In pictures: Women at work in the 1950s film industry

This gallery celebrates some of the remarkable women at work in the British film industry in the postwar era. Although these women were typically invisible from public view, the photographs show them at work with the tools of their trade – the camera, the script, the brush, the pen, the scissor, the makeup and the Moviola.

Many other women working in the film world at the time were often uncredited, such as script supervisor June Faithfull or stills photographer Lynda Swarbrick, but each left their indelible mark on the history of film.

Nigel Arthur

<strong>Alma Coles</strong>, ink and paint artist, Animal Farm (1954). Coles is at her desk working on pen and ink drawings of Snowball the pig. Animal Farm was the first postwar animation feature made in Britain

Alma Coles, ink and paint artist, Animal Farm (1954). Coles is at her desk working on pen and ink drawings of Snowball the pig. Animal Farm was the first postwar animation feature made in Britain

<strong>Carmen Dillon</strong>, art director, at work in her studio in 1949. Dillon is acknowledged as the first female art director to work at a British film studio.

Carmen Dillon, art director, at work in her studio in 1949. Dillon is acknowledged as the first female art director to work at a British film studio.

<strong>Julie Harris</strong>, costume designer, photographed by George Courtney Ward in 1956. She later worked on a number of Beatles and James Bond films, winning the Oscar for best costume design for the swinging 60s classic Darling in 1966.

Julie Harris, costume designer, photographed by George Courtney Ward in 1956. She later worked on a number of Beatles and James Bond films, winning the Oscar for best costume design for the swinging 60s classic Darling in 1966.

<strong>Muriel Box</strong>, screenwriter and director, The Truth about Women (1957). Box directed 16 films between 1941 and 1961.

Muriel Box, screenwriter and director, The Truth about Women (1957). Box directed 16 films between 1941 and 1961.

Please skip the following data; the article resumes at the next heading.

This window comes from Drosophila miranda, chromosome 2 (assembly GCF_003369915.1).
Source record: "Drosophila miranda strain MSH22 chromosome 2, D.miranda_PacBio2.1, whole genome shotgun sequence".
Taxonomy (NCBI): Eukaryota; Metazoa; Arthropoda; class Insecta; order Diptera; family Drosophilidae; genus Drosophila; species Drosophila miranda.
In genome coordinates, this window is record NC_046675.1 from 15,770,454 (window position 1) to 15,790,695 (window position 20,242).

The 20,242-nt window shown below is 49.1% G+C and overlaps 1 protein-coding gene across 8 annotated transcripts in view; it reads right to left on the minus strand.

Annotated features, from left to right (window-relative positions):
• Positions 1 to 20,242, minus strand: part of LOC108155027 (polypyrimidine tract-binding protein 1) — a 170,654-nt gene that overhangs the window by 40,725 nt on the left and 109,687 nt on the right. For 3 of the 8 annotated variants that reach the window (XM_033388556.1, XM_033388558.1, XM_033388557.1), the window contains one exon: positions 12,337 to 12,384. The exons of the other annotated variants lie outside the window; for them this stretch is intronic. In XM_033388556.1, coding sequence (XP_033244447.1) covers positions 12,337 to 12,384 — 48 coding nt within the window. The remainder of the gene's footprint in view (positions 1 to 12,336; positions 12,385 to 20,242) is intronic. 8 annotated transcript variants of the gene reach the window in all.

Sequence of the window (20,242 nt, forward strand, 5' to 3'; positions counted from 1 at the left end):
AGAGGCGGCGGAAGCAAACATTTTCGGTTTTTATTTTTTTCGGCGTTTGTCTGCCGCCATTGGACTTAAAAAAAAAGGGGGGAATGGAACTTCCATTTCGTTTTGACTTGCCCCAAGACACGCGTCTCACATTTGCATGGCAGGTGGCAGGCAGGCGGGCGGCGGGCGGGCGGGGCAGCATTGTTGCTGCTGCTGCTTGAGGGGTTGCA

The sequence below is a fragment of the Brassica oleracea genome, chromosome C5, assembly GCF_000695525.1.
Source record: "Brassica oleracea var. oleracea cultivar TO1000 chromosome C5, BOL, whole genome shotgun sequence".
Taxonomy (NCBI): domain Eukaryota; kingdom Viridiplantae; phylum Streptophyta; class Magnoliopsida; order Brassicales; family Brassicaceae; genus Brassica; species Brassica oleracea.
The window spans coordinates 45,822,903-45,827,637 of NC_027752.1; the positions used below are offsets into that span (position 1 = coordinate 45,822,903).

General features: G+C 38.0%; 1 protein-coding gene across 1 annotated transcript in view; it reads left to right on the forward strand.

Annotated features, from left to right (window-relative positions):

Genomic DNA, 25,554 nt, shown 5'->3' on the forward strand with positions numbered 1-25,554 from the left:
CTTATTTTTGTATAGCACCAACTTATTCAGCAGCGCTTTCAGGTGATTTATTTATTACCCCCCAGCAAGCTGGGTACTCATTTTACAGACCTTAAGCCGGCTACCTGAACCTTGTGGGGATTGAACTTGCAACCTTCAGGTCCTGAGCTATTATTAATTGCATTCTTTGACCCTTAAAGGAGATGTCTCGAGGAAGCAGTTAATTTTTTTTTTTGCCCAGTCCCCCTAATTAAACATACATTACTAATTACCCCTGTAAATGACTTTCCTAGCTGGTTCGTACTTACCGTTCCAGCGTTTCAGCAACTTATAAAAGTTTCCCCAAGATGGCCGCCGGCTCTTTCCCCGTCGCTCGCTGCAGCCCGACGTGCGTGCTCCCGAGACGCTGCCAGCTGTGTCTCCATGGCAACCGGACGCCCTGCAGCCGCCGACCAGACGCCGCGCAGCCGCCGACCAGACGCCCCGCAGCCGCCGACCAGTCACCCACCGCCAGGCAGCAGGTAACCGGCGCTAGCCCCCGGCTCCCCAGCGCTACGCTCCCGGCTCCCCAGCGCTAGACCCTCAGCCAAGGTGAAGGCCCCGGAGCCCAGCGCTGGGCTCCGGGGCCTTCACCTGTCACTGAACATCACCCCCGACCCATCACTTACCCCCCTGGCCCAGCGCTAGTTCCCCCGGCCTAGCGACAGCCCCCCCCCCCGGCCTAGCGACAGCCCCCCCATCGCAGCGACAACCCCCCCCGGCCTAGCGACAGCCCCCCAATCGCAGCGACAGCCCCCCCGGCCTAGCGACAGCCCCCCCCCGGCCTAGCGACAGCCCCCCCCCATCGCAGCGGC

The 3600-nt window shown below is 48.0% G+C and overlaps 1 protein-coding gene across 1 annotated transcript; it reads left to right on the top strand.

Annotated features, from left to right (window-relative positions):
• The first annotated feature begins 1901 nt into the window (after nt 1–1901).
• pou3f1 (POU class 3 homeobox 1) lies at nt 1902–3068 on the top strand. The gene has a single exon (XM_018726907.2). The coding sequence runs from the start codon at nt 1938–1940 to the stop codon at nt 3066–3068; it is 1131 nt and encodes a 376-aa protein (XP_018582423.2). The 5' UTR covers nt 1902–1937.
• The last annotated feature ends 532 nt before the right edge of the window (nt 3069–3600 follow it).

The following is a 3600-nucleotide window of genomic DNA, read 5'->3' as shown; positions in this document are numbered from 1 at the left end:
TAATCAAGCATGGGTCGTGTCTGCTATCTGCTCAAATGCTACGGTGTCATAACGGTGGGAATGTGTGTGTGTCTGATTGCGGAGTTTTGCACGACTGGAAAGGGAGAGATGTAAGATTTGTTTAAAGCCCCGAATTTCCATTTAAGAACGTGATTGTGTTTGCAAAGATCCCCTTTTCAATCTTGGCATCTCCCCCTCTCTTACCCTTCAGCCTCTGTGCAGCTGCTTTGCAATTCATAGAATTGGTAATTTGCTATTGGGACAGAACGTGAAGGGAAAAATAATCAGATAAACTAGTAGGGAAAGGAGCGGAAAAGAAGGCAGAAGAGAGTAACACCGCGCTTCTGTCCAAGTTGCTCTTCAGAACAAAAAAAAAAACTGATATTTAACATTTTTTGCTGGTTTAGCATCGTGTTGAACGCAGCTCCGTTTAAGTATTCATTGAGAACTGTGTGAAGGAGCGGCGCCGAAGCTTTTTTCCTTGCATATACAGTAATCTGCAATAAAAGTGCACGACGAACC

<strong>Wendy Toye</strong>, director, ‘In the Picture’, one of the three segments of Three Cases of Murder (1955). Toye directed nine British films, getting an Oscar nomination for her short film On the Twelfth Day… (1955).

Wendy Toye, director, ‘In the Picture’, one of the three segments of Three Cases of Murder (1955). Toye directed nine British films, getting an Oscar nomination for her short film On the Twelfth Day… (1955).

<strong>Anne V. Coates</strong>, editor, To Paris with Love (1955), photographed by Ian Jeayes. In 1963 she won the best editing Oscar for Lawrence of Arabia.

Anne V. Coates, editor, To Paris with Love (1955), photographed by Ian Jeayes. In 1963 she won the best editing Oscar for Lawrence of Arabia.

<strong>Connie Reeve</strong>, makeup artist, The Tales of Hoffmann (1951), photographed by Bert Cann. Reeve was a pioneer makeup artist who worked on several Technicolor films for Powell and Pressburger.

Connie Reeve, makeup artist, The Tales of Hoffmann (1951), photographed by Bert Cann. Reeve was a pioneer makeup artist who worked on several Technicolor films for Powell and Pressburger.

The photographs in this gallery are all from original works drawn from the BFI National Archive’s Special Collections, a world-class resource for understanding the art, history and impact of moving image in Britain. 

The BFI National Archive, John Paul Getty Jnr Conservation Centre in Berkhamsted will be open to the public on Sunday 16 September as part of the nationwide Heritage Open Days. Opening times and further info.

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